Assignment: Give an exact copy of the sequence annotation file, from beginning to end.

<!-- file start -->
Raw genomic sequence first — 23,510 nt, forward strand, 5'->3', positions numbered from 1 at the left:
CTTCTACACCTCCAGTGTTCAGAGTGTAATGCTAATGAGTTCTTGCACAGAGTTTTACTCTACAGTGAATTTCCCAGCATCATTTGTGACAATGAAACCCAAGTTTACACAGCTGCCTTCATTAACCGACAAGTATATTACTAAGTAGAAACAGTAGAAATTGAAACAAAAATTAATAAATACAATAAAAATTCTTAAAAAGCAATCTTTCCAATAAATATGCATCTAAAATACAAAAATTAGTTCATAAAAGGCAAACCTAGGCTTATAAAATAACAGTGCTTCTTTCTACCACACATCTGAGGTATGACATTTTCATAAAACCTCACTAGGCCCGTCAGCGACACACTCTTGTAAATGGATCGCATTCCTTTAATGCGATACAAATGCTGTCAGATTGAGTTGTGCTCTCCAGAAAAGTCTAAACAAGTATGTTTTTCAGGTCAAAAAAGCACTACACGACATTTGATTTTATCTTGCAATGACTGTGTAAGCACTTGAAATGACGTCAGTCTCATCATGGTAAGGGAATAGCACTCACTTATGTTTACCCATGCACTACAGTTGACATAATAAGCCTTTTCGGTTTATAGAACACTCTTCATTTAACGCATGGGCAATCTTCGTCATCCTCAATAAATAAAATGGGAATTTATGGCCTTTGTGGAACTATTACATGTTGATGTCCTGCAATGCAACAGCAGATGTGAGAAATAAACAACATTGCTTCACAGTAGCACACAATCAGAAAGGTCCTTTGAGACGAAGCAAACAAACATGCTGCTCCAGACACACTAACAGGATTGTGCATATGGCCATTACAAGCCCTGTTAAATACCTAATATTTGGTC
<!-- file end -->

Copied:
Raw genomic sequence first — 23,510 nt, forward strand, 5'->3', positions numbered from 1 at the left:
CTTCTACACCTCCAGTGTTCAGAGTGTAATGCTAATGAGTTCTTGCACAGAGTTTTACTCTACAGTGAATTTCCCAGCATCATTTGTGACAATGAAACCCAAGTTTACACAGCTGCCTTCATTAACCGACAAGTATATTACTAAGTAGAAACAGTAGAAATTGAAACAAAAATTAATAAATACAATAAAAATTCTTAAAAAGCAATCTTTCCAATAAATATGCATCTAAAATACAAAAATTAGTTCATAAAAGGCAAACCTAGGCTTATAAAATAACAGTGCTTCTTTCTACCACACATCTGAGGTATGACATTTTCATAAAACCTCACTAGGCCCGTCAGCGACACACTCTTGTAAATGGATCGCATTCCTTTAATGCGATACAAATGCTGTCAGATTGAGTTGTGCTCTCCAGAAAAGTCTAAACAAGTATGTTTTTCAGGTCAAAAAAGCACTACACGACATTTGATTTTATCTTGCAATGACTGTGTAAGCACTTGAAATGACGTCAGTCTCATCATGGTAAGGGAATAGCACTCACTTATGTTTACCCATGCACTACAGTTGACATAATAAGCCTTTTCGGTTTATAGAACACTCTTCATTTAACGCATGGGCAATCTTCGTCATCCTCAATAAATAAAATGGGAATTTATGGCCTTTGTGGAACTATTACATGTTGATGTCCTGCAATGCAACAGCAGATGTGAGAAATAAACAACATTGCTTCACAGTAGCACACAATCAGAAAGGTCCTTTGAGACGAAGCAAACAAACATGCTGCTCCAGACACACTAACAGGATTGTGCATATGGCCATTACAAGCCCTGTTAAATACCTAATATTTGGTC